Also approved, but not under construction are two export terminals in Lake Charles, Louisiana. Lake Charles LNG Export Company has plans for a 3 train facility, each train with a capacity of 0.7 billion cubic day, and, Magnolia LNG has approval for a 1.1 billion cubic foot per day facility. Other approved facilities are Delfin LNG, Golden Pass, and Calcasieu Pass with a combined capacity of 5.4 billion cubic feet per day. The latest information on the status of U.S. liquefaction facilities, including expected online dates and capacities, is available in EIA’s database of U.S. LNG export facilities.

lng exports

Global LNG Demand

Japan is currently the world’s largest importer of LNG, using LNG to supply all of its natural gas needs, including power generation. Japan currently imports three percent of its LNG from the United States. Over a third of Japan’s LNG imports come from Australia, and Malaysia supplies about 12 percent. Japan is reliant on imported resources for over 90 percent of its energy supply. But, Japan’s demand for LNG is expected to lessen somewhat as it brings nuclear capacity back on-line, after a period of non-use due to the accident at Fukushima caused by the tsunami that hit in March 2011.

Other Asian nations – such as China, Vietnam, Thailand, and countries in Southeast Asia – are increasingly becoming dependent on natural gas. China is the world’s main LNG demand growth market, though its demand growth is expected to slow a bit this year as China is increasing its pipeline connectivity, building more storage and import terminals, and increasing domestic natural gas production. In 2018, China’s natural gas imports—including pipeline and LNG imports—increased by almost 32 percent from 2017 to a record 90.39 million tons, making China the world’s biggest importer of natural gas—both pipeline and LNG. China is currently the world’s second-largest LNG importer behind Japan, but it is set to overtake Japan as the top global LNG importer by 2022.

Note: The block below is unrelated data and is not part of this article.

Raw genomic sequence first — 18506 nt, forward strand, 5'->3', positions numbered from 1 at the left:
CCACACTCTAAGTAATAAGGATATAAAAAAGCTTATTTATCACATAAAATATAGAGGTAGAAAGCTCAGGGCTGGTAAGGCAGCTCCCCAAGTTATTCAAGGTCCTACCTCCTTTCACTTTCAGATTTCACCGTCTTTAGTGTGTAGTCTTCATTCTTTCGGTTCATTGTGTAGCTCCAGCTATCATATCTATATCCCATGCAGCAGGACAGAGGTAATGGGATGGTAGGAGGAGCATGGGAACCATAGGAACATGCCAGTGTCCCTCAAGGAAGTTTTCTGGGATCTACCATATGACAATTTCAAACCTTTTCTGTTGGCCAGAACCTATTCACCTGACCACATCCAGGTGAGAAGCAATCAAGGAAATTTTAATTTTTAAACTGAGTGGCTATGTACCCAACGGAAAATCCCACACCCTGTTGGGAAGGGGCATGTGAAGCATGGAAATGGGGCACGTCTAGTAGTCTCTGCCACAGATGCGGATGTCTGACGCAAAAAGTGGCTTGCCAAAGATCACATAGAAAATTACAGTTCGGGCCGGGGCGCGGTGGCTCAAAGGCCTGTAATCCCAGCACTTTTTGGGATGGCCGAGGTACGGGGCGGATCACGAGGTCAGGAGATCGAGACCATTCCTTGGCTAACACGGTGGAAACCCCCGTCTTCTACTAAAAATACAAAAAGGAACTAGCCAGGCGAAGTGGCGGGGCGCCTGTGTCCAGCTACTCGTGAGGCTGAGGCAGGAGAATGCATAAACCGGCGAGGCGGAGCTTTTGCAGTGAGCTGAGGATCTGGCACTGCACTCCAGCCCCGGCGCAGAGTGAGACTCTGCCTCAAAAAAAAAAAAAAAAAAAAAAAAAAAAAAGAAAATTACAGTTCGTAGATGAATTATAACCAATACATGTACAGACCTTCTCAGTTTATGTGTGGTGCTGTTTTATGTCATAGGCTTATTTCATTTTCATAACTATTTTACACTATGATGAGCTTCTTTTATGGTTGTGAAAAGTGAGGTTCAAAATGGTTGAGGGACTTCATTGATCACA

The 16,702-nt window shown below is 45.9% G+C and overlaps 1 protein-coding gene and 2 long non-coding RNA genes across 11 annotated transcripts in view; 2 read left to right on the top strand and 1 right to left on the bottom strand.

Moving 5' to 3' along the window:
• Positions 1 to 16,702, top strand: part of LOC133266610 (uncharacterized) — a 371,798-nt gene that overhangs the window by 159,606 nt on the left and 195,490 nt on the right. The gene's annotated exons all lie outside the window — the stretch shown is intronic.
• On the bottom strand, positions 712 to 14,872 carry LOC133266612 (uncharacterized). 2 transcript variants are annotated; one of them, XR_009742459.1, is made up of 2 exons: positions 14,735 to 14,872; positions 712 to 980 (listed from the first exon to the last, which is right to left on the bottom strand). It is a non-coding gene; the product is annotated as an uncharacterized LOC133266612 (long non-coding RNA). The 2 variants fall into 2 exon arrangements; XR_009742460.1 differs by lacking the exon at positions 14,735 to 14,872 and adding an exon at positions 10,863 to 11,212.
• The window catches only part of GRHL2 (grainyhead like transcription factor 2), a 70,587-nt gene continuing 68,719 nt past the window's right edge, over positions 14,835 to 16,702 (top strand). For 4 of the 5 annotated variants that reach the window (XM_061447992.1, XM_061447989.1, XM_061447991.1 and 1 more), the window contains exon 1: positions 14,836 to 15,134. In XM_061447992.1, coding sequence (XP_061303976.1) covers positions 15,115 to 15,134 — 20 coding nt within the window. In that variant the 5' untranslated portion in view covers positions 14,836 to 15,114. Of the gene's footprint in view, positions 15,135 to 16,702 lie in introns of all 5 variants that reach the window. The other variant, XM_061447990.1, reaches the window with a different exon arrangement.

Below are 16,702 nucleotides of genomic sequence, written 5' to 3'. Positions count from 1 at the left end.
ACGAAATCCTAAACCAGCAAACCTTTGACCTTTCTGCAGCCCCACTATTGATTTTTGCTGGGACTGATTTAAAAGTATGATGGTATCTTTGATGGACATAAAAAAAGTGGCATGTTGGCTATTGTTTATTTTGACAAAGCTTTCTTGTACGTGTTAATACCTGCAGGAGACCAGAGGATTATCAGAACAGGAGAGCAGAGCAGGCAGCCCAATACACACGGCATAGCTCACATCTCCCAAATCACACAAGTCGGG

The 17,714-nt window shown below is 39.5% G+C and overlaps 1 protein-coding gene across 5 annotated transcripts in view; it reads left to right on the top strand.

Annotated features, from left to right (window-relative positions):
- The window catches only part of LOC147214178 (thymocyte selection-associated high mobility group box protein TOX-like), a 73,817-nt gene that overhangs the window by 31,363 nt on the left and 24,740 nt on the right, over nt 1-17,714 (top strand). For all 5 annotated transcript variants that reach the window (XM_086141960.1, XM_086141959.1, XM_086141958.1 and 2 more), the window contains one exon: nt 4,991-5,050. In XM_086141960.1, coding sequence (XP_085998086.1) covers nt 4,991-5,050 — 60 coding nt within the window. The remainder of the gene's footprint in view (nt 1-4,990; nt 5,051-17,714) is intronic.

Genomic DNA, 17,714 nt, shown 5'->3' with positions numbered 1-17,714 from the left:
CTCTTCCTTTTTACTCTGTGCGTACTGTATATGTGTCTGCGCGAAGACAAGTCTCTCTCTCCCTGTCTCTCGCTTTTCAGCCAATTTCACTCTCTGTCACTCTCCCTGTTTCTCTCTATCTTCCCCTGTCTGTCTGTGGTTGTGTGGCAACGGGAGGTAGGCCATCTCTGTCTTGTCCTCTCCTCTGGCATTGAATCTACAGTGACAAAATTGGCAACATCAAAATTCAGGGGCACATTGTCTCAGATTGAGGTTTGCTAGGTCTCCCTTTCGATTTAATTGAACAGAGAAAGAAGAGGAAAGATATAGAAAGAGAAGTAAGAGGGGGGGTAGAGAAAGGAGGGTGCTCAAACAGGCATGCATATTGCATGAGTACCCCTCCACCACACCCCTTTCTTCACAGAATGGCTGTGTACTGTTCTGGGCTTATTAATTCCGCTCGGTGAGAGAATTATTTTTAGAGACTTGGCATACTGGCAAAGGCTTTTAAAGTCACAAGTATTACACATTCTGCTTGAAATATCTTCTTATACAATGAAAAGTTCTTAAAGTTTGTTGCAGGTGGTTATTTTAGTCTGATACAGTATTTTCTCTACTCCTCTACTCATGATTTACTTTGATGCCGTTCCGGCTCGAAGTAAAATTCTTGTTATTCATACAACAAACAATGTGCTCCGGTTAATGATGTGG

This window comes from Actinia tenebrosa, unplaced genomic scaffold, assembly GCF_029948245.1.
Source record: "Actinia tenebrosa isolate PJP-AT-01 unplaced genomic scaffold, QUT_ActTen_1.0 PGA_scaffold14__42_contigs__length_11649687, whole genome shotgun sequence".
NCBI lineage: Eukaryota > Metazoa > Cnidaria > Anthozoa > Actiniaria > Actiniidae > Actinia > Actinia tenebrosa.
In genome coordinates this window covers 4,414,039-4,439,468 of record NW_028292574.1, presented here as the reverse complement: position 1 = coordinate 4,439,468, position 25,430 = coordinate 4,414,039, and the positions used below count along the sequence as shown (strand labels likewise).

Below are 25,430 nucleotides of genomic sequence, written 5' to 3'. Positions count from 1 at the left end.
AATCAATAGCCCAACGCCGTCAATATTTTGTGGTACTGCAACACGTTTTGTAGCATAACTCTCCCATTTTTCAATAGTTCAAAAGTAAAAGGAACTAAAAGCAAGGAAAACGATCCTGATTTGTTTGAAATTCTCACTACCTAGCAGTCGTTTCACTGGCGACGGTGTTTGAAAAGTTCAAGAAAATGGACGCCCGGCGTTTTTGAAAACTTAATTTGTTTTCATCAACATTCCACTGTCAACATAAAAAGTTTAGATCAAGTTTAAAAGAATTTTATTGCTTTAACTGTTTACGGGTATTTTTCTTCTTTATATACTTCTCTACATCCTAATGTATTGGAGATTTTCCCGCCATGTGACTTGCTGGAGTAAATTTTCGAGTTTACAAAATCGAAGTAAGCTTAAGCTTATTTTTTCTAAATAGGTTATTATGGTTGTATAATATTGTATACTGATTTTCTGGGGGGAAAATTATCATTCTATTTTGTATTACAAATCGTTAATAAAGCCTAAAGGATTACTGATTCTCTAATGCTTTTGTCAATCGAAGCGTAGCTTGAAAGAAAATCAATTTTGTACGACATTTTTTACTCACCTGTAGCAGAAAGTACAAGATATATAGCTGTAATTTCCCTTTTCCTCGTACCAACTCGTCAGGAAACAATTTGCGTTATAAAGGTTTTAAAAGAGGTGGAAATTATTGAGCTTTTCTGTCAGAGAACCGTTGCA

South Korea is the world’s third largest LNG importer after Japan and China. Its LNG demand is typically between 33 million and 37 million metric tons of LNG per year, used mainly for heating, power generation and cooking. South Korea, however, is expected to increase its LNG demand by almost 14 percent this year from 37.6 million metric tons in 2017 to 42.8 million metric tons in 2018.

Thailand’s LNG imports are expected to more than double over the next five years from its current 5 million metric tons per year due to its declining domestic natural gas production, which powers most of its electricity.

Energy-hungry Vietnam, whose electricity demand is increasing at 10 percent per year, has plans to construct its first LNG terminal at the southern port of Thi Vai. Winning bids for the project are expected to be finalized this month and construction could start this year, with operations slated to begin in 2023. The 1 million ton LNG facility will supply multiple power plants to be built concurrently, with their combined output reaching 1,500 megawatts. Nearly 10 LNG terminals are in the planning stages in Vietnam as the country is emerging as a global manufacturing hub.

India’s demand for LNG is set to increase by about 10 percent this year despite import capacity being added at a faster rate because infrastructure constraints are keeping the gas from getting to consumers and hindering growth rates.